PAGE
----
Persistent Link:
http://hdl.handle.net/10150/226540
Title:
Moods and Modes in Yaqui
Author:
Escalante, Fernando
Publisher:
University of Arizona Linguistics Circle
Journal:
Coyote Papers: Working Papers in Linguistics from A-Z, Studies on Native American Languages, Japanese and Spanish
Issue Date:
1984
URI:
http://hdl.handle.net/10150/226540
Abstract:
In this paper I will present an analysis of Yaqui moods and modes. Yaqui is an Uto-Aztecan language with approximately eighteen thousand speakers, most of whom live in Sonora, Mexico and Arizona. Yaqui, like all natural languages, has sentence mood. Yaqui is a verb -final language and has sentence-final suffixes marking tense /aspect and modality. Some of the terminology that I employ here is presented in Bach and Harnish (1979). The Yaqui taxonomy of communicative illocutionary acts contains Constatives, Directives, Commissives, and Acknowledgements. These illocutionary acts are carried out by employing a sentence with a particular mood /modal status. The terms "mood" and "mode" are frequently employed interchangeably, or with no clear definition of the difference between the two. My proposal here is that we may define sentence mood in Yaqui as a set of elements that define sentence type, that are necessary for sentencehood, and that are mutually exclusive. In contrast, sentence modes are optional features of sentences and are not mutually exclusive. Modes may occur with one another and necessarily occur with some mood. I will also distinguish between major and minor sentence moods; the minor moods may be recognized as sub-varieties of the major moods. An interesting result of this analysis is the identification of the semantic and pragmatic factors that constrain possible mood/mode combinations. I will now specify the Yaqui moods and modes. Moods: Every Yaqui sentence has one and only one mood. The three major moods in Yaqui are Declarative, Interrogative, and Imperative. Minor Moods: I identify four minor moods. The minor moods can be viewed as varieties or sub-classes of the major moods. The minor moods are Warnings, Prohibitions, Tag Questions, and Queclaratives. The first two are sub-varieties of the Imperative mood, and the latter two are sub-varieties of the Interrogative mood. These minor moods have pragmatic functions that differ from those of the corresponding major moods. Modes: Yaqui modes are either epistemic (relating to truth) or deontic (relating to action or control). The modes cooccur with the moods and with each other, as I will show. To begin, I will first describe the structure of each of the major moods.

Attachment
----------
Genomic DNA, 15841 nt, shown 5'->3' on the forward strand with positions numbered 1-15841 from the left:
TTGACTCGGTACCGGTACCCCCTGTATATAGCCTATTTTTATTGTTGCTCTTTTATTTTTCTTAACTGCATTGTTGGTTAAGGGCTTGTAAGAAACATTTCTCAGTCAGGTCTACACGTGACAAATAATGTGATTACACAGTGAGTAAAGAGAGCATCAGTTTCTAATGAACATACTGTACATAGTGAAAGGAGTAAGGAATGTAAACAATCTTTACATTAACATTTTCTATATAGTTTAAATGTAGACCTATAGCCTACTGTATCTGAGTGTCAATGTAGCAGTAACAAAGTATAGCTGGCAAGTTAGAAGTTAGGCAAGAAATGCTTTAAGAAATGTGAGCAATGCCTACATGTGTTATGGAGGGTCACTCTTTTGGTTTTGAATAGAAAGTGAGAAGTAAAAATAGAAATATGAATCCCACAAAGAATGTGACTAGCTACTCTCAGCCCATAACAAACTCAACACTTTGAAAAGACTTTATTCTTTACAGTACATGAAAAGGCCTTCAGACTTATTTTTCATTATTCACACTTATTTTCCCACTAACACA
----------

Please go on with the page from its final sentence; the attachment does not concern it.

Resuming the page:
Type:
Article; text
Language:
en_US
ISSN:
0894-4539

Full metadata record

DC FieldValue Language
dc.contributor.authorEscalante, Fernandoen_US
dc.date.accessioned2012-05-29T18:03:47Z-
dc.date.available2012-05-29T18:03:47Z-
dc.date.issued1984-
dc.identifier.issn0894-4539-
dc.identifier.urihttp://hdl.handle.net/10150/226540-
dc.description.abstractIn this paper I will present an analysis of Yaqui moods and modes. Yaqui is an Uto-Aztecan language with approximately eighteen thousand speakers, most of whom live in Sonora, Mexico and Arizona. Yaqui, like all natural languages, has sentence mood. Yaqui is a verb -final language and has sentence-final suffixes marking tense /aspect and modality. Some of the terminology that I employ here is presented in Bach and Harnish (1979). The Yaqui taxonomy of communicative illocutionary acts contains Constatives, Directives, Commissives, and Acknowledgements. These illocutionary acts are carried out by employing a sentence with a particular mood /modal status. The terms "mood" and "mode" are frequently employed interchangeably, or with no clear definition of the difference between the two. My proposal here is that we may define sentence mood in Yaqui as a set of elements that define sentence type, that are necessary for sentencehood, and that are mutually exclusive. In contrast, sentence modes are optional features of sentences and are not mutually exclusive. Modes may occur with one another and necessarily occur with some mood. I will also distinguish between major and minor sentence moods; the minor moods may be recognized as sub-varieties of the major moods. An interesting result of this analysis is the identification of the semantic and pragmatic factors that constrain possible mood/mode combinations. I will now specify the Yaqui moods and modes. Moods: Every Yaqui sentence has one and only one mood. The three major moods in Yaqui are Declarative, Interrogative, and Imperative. Minor Moods: I identify four minor moods. The minor moods can be viewed as varieties or sub-classes of the major moods. The minor moods are Warnings, Prohibitions, Tag Questions, and Queclaratives. The first two are sub-varieties of the Imperative mood, and the latter two are sub-varieties of the Interrogative mood. These minor moods have pragmatic functions that differ from those of the corresponding major moods. Modes: Yaqui modes are either epistemic (relating to truth) or deontic (relating to action or control). The modes cooccur with the moods and with each other, as I will show. To begin, I will first describe the structure of each of the major moods.en_US
dc.language.isoen_USen_US
dc.publisherUniversity of Arizona Linguistics Circleen_US
dc.titleMoods and Modes in Yaquien_US
dc.typeArticleen_US
dc.typetexten_US
dc.identifier.journalCoyote Papers: Working Papers in Linguistics from A-Z, Studies on Native American Languages, Japanese and Spanishen_US
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